The front run 41 of the carrier belt provides a station for loading and unloading venetian blinds or other objects to be cleaned in relation to the belt. The belt may be operated in a continuous mode, moving at a relatively slow speed, e.g., from 2.5 to 3.5 feet per minute. When a venetian blind has been attached to the carrier belt as shown in FIG. 1, it is carried to the left, around the drive shaft assembly 15, to enter with the belt into the washing chamber 47. In this chamber, the washing solution, suitably hot water with detergents therein, is sprayed forcefully against both surfaces of the venetian blind carried on the belt 22, to provide a cleaning action thereon, this being applied to successive portions of the venetian blind as it is advanced through the wash chamber. From the wash chamber the venetian blind progresses successively through the pre-rinse chamber 48, the rinse chamber 49, and the final rinse chamber 50. In each of these chambers rinse liquid such as hot or cold water is sprayed against opposite sides of the venetian blind to rinse the wash liquid therefrom. The rinse liquid in the pre-rinse chamber 48 will acquire a significant content of the wash liquid, and accordingly is not reused. The rinse liquid used in the larger rinse chamber 49 will remain relatively pure, and can be recycled. The rinse liquid used in the final rinse chamber 50 will preferably include a heat-activated chemical additive which is effective to promote subsequent fast drying of the venetian blind without spotting. It will be appreciated that because of the orientation of the slats 82 of the venetian blind as it passes through the wash and rinse chambers, the liquids used for washing and rinsing will drain very rapidly towards the lower end of these slats so that the residue of liquid carried on the venetian blind will be very small as compared to the quantity that would be retained if the blind were mounted in its normal orientation of use, i.e., with the slats extending horizontally. Because of this orientation the efficiency of the drying process is vastly improved.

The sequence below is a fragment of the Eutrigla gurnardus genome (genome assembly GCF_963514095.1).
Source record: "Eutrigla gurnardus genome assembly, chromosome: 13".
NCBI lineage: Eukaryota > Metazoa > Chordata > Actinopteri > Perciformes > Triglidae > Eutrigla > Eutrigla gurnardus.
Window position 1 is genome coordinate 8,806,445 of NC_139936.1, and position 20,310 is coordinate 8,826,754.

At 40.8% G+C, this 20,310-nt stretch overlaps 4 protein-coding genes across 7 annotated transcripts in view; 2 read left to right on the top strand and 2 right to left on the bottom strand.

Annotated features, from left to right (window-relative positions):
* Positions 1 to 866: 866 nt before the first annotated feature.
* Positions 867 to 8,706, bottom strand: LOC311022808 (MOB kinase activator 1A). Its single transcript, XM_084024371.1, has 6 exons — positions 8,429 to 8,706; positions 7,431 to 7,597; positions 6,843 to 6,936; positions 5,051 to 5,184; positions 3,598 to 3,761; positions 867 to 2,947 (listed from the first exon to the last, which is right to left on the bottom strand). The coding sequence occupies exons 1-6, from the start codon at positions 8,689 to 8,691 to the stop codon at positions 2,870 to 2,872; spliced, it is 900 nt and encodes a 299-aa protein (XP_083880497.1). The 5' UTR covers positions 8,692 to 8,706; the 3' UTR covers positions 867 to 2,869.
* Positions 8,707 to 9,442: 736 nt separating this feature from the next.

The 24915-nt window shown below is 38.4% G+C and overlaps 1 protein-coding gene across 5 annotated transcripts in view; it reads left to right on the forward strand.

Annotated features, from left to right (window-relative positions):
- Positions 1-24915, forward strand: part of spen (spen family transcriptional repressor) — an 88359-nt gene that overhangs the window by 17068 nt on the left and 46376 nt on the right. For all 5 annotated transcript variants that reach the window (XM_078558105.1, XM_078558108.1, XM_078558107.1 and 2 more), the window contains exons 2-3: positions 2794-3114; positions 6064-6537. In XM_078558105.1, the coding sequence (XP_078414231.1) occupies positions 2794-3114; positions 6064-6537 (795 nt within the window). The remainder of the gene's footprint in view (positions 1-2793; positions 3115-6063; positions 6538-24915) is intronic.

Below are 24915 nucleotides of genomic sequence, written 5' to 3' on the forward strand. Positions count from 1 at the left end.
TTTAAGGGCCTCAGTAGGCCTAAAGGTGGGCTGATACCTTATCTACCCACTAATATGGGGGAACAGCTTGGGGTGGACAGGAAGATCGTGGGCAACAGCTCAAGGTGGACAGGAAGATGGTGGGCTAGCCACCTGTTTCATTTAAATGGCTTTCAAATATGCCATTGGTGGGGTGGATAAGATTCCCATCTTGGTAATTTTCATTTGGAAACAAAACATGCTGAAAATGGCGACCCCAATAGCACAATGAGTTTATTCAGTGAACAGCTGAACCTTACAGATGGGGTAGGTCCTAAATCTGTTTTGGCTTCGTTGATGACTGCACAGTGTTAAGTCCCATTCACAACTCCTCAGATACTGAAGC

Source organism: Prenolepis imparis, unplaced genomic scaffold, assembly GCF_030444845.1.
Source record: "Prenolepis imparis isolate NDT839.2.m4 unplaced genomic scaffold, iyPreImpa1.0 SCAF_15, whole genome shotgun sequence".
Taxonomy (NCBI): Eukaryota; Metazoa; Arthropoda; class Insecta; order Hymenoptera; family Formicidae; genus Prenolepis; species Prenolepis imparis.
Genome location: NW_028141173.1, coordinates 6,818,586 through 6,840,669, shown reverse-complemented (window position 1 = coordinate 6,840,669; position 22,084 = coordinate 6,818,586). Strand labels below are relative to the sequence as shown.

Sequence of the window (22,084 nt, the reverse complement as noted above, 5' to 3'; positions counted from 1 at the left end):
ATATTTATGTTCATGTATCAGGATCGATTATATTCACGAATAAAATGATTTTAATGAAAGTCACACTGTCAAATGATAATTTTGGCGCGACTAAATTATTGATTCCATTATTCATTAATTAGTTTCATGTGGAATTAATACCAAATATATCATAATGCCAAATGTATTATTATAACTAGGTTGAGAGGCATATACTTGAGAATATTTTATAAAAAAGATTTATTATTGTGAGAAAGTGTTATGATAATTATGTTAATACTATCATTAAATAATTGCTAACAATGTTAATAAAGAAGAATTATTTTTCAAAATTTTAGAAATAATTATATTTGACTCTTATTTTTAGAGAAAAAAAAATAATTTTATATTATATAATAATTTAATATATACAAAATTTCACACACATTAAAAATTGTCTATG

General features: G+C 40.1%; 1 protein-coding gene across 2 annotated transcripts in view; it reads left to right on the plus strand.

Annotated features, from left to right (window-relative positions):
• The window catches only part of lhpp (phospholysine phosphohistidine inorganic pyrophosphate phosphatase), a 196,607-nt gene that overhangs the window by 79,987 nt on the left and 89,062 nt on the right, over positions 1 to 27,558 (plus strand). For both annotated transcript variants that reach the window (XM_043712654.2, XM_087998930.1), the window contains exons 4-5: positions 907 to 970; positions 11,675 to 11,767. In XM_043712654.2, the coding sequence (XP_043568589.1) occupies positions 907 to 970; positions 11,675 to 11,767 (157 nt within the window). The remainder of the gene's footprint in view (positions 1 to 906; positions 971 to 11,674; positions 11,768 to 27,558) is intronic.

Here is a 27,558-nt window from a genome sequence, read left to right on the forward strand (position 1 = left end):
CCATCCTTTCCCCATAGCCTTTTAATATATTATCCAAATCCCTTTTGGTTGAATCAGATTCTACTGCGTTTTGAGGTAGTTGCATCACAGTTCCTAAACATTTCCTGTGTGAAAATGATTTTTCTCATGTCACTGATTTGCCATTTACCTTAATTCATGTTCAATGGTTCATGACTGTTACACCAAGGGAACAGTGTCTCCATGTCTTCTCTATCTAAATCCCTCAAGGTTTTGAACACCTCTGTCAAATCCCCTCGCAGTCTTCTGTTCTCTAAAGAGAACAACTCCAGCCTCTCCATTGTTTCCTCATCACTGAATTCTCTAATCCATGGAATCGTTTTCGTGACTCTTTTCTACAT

After emerging from the downstream end of the drying chamber 71 the venetian blind passes with the carrier belt around the idler shaft assembly 15 and is returned to the front run 41 where it can be removed from the belt at the unloading station. The hot liquids used in the washing process, and in particular the hot air blown onto the venetian blinds in the drying station have a tendency to produce shrinkage of the ladders 87 of the blinds on subsequent cooling. This could be a troublesome problem if unchecked, but is easily overcome in the present cleaning system since the venetian blinds remain under tension on the carrier belt 22 after emerging from the drying station, so that shrinkage of the ladders is prevented.